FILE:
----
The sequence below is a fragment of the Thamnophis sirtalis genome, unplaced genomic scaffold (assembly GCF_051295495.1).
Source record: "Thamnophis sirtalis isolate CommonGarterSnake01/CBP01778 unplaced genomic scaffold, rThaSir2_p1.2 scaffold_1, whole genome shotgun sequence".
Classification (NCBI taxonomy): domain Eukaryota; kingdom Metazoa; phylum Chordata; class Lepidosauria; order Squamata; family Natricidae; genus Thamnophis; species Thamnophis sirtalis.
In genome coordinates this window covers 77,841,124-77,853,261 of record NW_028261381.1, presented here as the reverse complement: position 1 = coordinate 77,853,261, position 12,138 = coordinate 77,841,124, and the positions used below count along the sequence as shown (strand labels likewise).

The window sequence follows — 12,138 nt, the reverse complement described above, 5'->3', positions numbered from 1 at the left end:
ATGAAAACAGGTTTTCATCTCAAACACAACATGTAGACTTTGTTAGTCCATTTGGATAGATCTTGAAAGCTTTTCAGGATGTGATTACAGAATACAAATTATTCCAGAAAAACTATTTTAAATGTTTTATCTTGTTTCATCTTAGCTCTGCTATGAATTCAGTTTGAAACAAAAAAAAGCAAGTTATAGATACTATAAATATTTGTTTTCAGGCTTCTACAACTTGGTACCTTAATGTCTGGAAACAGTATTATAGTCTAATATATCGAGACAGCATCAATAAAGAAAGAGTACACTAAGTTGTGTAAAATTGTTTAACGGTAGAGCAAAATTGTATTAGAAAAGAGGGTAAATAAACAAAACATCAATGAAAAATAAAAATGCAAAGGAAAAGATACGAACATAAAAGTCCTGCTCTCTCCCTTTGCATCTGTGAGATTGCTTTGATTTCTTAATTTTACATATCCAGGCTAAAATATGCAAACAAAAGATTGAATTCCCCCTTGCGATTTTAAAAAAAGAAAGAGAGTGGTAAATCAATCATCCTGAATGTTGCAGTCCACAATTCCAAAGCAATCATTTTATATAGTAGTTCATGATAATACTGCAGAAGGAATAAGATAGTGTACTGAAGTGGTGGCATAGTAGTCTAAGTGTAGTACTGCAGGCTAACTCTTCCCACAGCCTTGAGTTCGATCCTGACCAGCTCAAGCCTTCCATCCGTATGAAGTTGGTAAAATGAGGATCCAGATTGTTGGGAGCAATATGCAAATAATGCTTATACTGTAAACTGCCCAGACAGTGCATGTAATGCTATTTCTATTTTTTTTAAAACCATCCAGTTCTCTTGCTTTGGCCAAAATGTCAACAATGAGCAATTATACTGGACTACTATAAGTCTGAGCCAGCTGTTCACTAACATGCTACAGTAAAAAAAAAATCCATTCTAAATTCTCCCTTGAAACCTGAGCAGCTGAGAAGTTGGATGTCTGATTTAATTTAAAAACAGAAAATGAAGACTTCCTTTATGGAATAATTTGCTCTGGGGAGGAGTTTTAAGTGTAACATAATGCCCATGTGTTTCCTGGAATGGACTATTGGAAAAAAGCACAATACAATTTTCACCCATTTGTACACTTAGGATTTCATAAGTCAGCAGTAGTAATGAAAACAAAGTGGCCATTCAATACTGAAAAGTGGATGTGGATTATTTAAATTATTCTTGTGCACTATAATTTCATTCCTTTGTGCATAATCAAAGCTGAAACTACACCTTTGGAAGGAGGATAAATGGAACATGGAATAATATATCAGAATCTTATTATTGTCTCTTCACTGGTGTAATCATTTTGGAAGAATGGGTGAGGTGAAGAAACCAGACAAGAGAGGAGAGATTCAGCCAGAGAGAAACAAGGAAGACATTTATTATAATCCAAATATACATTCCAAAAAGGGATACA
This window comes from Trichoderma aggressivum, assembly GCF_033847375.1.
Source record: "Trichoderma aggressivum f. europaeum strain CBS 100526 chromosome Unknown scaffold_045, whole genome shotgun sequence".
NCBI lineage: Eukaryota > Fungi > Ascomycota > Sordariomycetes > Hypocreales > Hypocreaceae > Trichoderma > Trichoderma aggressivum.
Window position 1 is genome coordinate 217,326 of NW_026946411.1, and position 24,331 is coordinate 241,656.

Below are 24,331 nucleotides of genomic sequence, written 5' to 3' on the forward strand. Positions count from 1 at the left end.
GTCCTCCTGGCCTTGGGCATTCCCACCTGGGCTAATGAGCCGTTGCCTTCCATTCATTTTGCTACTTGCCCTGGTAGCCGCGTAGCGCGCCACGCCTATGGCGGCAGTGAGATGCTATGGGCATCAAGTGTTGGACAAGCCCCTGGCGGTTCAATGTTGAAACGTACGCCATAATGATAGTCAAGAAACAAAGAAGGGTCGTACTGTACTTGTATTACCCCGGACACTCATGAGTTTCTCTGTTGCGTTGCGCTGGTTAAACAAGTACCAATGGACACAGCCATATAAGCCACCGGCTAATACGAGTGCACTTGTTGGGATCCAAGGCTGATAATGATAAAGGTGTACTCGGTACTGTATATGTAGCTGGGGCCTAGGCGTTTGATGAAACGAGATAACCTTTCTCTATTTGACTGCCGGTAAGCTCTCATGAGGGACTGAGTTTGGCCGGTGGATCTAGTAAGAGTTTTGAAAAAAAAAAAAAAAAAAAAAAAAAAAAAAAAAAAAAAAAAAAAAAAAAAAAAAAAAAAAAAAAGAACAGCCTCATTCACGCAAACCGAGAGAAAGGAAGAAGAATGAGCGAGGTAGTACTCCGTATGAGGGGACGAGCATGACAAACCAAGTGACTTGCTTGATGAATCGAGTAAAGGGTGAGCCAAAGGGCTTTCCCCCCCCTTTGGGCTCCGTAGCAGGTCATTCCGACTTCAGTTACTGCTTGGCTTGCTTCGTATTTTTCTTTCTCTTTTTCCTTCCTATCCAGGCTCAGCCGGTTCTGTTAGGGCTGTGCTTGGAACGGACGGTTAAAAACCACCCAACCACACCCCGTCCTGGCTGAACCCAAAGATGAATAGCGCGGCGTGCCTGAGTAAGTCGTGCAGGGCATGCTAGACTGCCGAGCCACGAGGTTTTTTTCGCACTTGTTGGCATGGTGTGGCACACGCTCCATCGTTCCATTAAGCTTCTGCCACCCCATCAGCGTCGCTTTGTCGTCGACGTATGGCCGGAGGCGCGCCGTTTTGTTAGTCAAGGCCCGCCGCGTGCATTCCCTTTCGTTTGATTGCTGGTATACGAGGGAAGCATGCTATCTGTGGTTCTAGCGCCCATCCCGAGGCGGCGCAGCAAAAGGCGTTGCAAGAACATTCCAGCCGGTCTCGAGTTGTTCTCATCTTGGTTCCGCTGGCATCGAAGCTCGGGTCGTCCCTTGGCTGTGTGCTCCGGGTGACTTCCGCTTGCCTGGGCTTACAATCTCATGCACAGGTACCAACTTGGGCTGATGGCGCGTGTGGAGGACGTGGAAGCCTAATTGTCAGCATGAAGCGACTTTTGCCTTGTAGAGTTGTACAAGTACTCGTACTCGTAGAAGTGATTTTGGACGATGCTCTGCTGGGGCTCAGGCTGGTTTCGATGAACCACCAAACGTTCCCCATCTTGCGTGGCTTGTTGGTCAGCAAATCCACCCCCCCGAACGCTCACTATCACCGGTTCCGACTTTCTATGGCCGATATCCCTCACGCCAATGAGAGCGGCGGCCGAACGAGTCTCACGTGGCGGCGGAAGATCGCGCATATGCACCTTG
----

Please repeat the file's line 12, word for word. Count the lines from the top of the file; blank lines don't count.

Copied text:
GTCCTCCTGGCCTTGGGCATTCCCACCTGGGCTAATGAGCCGTTGCCTTCCATTCATTTTGCTACTTGCCCTGGTAGCCGCGTAGCGCGCCACGCCTATGGCGGCAGTGAGATGCTATGGGCATCAAGTGTTGGACAAGCCCCTGGCGGTTCAATGTTGAAACGTACGCCATAATGATAGTCAAGAAACAAAGAAGGGTCGTACTGTACTTGTATTACCCCGGACACTCATGAGTTTCTCTGTTGCGTTGCGCTGGTTAAACAAGTACCAATGGACACAGCCATATAAGCCACCGGCTAATACGAGTGCACTTGTTGGGATCCAAGGCTGATAATGATAAAGGTGTACTCGGTACTGTATATGTAGCTGGGGCCTAGGCGTTTGATGAAACGAGATAACCTTTCTCTATTTGACTGCCGGTAAGCTCTCATGAGGGACTGAGTTTGGCCGGTGGATCTAGTAAGAGTTTTGAAAAAAAAAAAAAAAAAAAAAAAAAAAAAAAAAAAAAAAAAAAAAAAAAAAAAAAAAAAAAAAAGAACAGCCTCATTCACGCAAACCGAGAGAAAGGAAGAAGAATGAGCGAGGTAGTACTCCGTATGAGGGGACGAGCATGACAAACCAAGTGACTTGCTTGATGAATCGAGTAAAGGGTGAGCCAAAGGGCTTTCCCCCCCCTTTGGGCTCCGTAGCAGGTCATTCCGACTTCAGTTACTGCTTGGCTTGCTTCGTATTTTTCTTTCTCTTTTTCCTTCCTATCCAGGCTCAGCCGGTTCTGTTAGGGCTGTGCTTGGAACGGACGGTTAAAAACCACCCAACCACACCCCGTCCTGGCTGAACCCAAAGATGAATAGCGCGGCGTGCCTGAGTAAGTCGTGCAGGGCATGCTAGACTGCCGAGCCACGAGGTTTTTTTCGCACTTGTTGGCATGGTGTGGCACACGCTCCATCGTTCCATTAAGCTTCTGCCACCCCATCAGCGTCGCTTTGTCGTCGACGTATGGCCGGAGGCGCGCCGTTTTGTTAGTCAAGGCCCGCCGCGTGCATTCCCTTTCGTTTGATTGCTGGTATACGAGGGAAGCATGCTATCTGTGGTTCTAGCGCCCATCCCGAGGCGGCGCAGCAAAAGGCGTTGCAAGAACATTCCAGCCGGTCTCGAGTTGTTCTCATCTTGGTTCCGCTGGCATCGAAGCTCGGGTCGTCCCTTGGCTGTGTGCTCCGGGTGACTTCCGCTTGCCTGGGCTTACAATCTCATGCACAGGTACCAACTTGGGCTGATGGCGCGTGTGGAGGACGTGGAAGCCTAATTGTCAGCATGAAGCGACTTTTGCCTTGTAGAGTTGTACAAGTACTCGTACTCGTAGAAGTGATTTTGGACGATGCTCTGCTGGGGCTCAGGCTGGTTTCGATGAACCACCAAACGTTCCCCATCTTGCGTGGCTTGTTGGTCAGCAAATCCACCCCCCCGAACGCTCACTATCACCGGTTCCGACTTTCTATGGCCGATATCCCTCACGCCAATGAGAGCGGCGGCCGAACGAGTCTCACGTGGCGGCGGAAGATCGCGCATATGCACCTTG